My place to stand

Maori (New Zealand’s indigenous peoples) have a concept Turangawaewae.

Tūrangawaewae is one of the most well-known and powerful Māori concepts. Literally tūranga (standing place), waewae (feet), it is often translated as ‘a place to stand’. Tūrangawaewae are places where we feel especially empowered and connected. They are our foundation, our place in the world, our home.
Source: http://www.teara.govt.nz/en/papatuanuku-the-land/page-5

Since the death of both my parents and now more recently the death of my brother, the place of my first months of life has increasingly become my Turangawaewae.

On a recent visit to Greytown, Wairarapa I went down River Road that leads from the house I lived in to the banks of the Waiohine River.
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The river was grey-blue and running reasonably fast due to rain falling in the nearby mountains.
The trees on the banks were in autumn colours but the white light and heavy cloud dimmed those on this visit.
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My mountain was somewhere amidst these mists.
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The rain was falling steadily but it was a time to pause and reflect, to absorb the feelings of connection, and foundation.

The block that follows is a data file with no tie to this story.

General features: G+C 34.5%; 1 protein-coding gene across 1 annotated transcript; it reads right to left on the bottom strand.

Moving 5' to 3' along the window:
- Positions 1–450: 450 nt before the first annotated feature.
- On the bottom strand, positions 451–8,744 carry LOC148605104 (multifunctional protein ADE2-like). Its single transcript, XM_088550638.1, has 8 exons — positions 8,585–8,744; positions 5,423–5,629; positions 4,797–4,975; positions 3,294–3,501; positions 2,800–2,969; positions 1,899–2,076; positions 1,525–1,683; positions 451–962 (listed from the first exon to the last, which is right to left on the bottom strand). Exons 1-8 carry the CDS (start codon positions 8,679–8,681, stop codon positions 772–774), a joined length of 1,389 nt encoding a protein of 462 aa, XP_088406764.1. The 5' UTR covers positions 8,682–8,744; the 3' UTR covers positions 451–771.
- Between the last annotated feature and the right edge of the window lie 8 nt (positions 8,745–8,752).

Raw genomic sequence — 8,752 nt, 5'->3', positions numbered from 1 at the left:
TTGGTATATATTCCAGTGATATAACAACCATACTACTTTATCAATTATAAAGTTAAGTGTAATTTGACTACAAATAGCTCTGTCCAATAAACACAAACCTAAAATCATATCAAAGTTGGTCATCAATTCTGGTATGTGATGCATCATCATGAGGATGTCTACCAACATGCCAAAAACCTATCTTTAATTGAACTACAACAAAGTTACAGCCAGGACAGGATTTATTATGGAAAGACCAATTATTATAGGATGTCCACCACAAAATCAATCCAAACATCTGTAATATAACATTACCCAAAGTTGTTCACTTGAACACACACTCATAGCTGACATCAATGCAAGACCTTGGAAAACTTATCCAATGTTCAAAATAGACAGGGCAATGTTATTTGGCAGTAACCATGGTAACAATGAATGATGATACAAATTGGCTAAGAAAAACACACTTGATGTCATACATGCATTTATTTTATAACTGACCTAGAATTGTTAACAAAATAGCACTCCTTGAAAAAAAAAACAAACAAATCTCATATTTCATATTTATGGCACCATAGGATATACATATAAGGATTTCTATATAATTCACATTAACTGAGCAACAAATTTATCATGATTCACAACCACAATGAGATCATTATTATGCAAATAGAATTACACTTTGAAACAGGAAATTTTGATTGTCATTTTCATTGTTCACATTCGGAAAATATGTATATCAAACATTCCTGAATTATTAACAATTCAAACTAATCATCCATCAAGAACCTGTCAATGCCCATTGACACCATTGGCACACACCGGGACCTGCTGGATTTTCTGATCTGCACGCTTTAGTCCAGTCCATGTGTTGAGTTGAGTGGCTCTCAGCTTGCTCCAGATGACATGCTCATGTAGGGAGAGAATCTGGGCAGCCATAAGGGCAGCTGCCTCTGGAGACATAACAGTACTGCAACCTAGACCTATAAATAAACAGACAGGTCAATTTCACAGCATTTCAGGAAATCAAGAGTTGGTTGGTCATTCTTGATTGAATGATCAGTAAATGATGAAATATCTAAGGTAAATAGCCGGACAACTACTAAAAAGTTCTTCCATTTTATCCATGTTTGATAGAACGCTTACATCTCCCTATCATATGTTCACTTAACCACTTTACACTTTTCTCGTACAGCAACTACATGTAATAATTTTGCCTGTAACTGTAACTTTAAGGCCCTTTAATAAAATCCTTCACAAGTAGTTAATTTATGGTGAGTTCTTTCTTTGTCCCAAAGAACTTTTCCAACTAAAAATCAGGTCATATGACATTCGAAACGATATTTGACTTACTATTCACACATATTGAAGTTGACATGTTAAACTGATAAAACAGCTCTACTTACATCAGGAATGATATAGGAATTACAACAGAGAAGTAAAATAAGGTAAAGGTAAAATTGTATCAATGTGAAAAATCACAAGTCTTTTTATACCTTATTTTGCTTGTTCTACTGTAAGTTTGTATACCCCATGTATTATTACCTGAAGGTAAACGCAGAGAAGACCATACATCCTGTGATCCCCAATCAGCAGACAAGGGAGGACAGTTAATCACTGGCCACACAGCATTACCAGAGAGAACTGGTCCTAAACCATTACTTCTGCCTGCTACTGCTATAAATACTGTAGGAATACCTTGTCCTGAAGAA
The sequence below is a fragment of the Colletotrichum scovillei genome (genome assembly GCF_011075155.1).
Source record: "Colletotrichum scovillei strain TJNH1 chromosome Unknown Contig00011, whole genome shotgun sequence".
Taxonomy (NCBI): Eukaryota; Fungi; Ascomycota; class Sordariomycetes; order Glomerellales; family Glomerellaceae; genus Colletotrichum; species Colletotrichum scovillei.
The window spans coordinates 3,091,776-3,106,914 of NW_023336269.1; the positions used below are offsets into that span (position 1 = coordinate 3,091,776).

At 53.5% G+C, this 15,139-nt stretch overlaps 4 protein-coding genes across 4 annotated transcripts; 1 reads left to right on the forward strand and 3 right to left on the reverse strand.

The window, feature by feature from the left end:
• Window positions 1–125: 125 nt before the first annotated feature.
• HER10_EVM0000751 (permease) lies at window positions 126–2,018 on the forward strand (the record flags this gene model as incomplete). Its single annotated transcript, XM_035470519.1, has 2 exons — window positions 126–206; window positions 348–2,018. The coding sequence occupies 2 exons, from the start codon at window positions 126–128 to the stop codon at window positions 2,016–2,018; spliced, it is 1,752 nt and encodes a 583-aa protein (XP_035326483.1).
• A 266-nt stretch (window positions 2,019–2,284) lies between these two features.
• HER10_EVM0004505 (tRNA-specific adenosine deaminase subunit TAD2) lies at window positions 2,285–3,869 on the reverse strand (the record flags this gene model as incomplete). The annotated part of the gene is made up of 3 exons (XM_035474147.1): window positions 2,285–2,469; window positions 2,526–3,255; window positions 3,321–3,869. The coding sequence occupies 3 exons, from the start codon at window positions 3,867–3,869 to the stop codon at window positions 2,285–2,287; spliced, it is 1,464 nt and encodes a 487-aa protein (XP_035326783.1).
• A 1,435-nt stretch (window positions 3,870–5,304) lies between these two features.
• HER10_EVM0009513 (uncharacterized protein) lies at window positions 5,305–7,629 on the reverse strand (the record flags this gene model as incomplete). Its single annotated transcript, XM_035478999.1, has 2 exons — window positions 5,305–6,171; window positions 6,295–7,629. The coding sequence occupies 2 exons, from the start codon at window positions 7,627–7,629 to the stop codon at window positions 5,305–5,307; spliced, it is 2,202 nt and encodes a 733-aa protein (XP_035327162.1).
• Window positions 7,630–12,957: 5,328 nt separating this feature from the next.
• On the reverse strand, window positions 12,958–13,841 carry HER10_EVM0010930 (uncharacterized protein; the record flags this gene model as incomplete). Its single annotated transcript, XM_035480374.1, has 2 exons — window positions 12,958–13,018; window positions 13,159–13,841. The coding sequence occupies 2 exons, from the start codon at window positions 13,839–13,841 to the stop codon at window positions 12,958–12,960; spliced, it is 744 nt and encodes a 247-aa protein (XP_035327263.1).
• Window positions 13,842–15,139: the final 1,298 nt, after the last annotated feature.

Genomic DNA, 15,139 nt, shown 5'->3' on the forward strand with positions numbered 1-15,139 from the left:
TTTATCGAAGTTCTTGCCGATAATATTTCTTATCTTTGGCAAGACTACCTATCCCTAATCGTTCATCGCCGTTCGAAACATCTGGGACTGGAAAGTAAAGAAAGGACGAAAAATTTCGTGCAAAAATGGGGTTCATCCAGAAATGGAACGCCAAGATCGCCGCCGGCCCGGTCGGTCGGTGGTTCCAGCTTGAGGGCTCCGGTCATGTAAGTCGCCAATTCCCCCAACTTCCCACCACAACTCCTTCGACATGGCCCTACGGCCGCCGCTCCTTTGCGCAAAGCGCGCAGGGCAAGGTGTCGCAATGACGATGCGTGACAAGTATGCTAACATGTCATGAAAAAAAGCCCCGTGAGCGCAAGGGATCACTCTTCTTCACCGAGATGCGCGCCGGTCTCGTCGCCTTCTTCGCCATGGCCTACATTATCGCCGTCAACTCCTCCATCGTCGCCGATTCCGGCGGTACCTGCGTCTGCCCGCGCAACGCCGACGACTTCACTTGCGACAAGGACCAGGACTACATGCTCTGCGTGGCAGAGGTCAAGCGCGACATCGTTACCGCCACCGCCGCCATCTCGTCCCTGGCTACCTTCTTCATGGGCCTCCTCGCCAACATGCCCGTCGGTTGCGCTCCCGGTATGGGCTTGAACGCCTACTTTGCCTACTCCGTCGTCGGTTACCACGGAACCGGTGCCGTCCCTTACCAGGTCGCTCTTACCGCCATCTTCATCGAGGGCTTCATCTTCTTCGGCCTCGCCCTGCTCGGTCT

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A place to draw strength from this land beneath my feet and then continue along my life’s road.
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9 thoughts on “My place to stand

  1. Gallivanta

    I am so glad you were able to do this and it brought you comfort. The concept of turangawaewae is a powerful one. In 2002 I went back to the place I was born, hoping to find it where I once felt it so powerfully; and it was not there. That was very disorientating. And, in many ways, I am still looking.

    Reply
    1. ordinarygood Post author

      The feeling has grown in the last 10 years and has surprised me a little as I was a baby and left that area by the age of 18 months. I have some other places that I could call home but they do not speak to me in the same way. I hope you find your place to stand and it emerges for your with ease.

      Reply
      1. Gallivanta

        That is interesting. I am always listening for the voice that will tell me ‘this is home’. I heard a whisper in Scotland. 🙂 But that was a very long time ago and may have been the result of wishful thinking.

      1. greenmackenzie

        Oh yes, but I think I’m greedy and I have two! One is in Lothian, around Edinburgh, where my father’s from and where I grew up….the other is Plockton/Skye where my mother grew up, and where we visited every school holiday throughout my childhood to stay with my Granny, my Mums Mum….and of course we still visit several times a year whenever we can….I’m a split personality between west and East Scotland, between lowlands and highlands…..but I like it that way 🙂

  2. Juliet

    How wonderful that you could return to your turangawaiwai in this time of sadness. I always feel replenished after visiting Taranaki, which is my standing place. These connections run very deep.

    Reply

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